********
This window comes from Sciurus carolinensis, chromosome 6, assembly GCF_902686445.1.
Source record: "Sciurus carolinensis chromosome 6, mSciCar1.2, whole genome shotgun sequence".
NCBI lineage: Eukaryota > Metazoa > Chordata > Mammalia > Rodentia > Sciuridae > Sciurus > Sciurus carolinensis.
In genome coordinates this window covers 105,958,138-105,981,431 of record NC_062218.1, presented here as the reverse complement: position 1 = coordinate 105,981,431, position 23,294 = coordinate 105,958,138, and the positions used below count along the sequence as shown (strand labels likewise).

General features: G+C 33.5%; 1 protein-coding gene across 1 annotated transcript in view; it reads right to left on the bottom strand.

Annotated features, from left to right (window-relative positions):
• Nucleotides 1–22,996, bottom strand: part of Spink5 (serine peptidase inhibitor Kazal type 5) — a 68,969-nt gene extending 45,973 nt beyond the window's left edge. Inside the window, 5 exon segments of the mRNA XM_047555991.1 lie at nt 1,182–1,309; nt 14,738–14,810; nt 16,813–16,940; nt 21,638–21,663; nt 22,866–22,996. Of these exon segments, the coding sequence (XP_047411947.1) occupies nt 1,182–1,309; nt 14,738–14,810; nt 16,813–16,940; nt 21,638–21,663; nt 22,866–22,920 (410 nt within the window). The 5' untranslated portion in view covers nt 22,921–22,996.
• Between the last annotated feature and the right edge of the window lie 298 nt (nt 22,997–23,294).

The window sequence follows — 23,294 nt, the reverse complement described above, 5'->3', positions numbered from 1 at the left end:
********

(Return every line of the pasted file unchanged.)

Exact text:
This window comes from Sciurus carolinensis, chromosome 6, assembly GCF_902686445.1.
Source record: "Sciurus carolinensis chromosome 6, mSciCar1.2, whole genome shotgun sequence".
NCBI lineage: Eukaryota > Metazoa > Chordata > Mammalia > Rodentia > Sciuridae > Sciurus > Sciurus carolinensis.
In genome coordinates this window covers 105,958,138-105,981,431 of record NC_062218.1, presented here as the reverse complement: position 1 = coordinate 105,981,431, position 23,294 = coordinate 105,958,138, and the positions used below count along the sequence as shown (strand labels likewise).

General features: G+C 33.5%; 1 protein-coding gene across 1 annotated transcript in view; it reads right to left on the bottom strand.

Annotated features, from left to right (window-relative positions):
• Nucleotides 1–22,996, bottom strand: part of Spink5 (serine peptidase inhibitor Kazal type 5) — a 68,969-nt gene extending 45,973 nt beyond the window's left edge. Inside the window, 5 exon segments of the mRNA XM_047555991.1 lie at nt 1,182–1,309; nt 14,738–14,810; nt 16,813–16,940; nt 21,638–21,663; nt 22,866–22,996. Of these exon segments, the coding sequence (XP_047411947.1) occupies nt 1,182–1,309; nt 14,738–14,810; nt 16,813–16,940; nt 21,638–21,663; nt 22,866–22,920 (410 nt within the window). The 5' untranslated portion in view covers nt 22,921–22,996.
• Between the last annotated feature and the right edge of the window lie 298 nt (nt 22,997–23,294).

The window sequence follows — 23,294 nt, the reverse complement described above, 5'->3', positions numbered from 1 at the left end: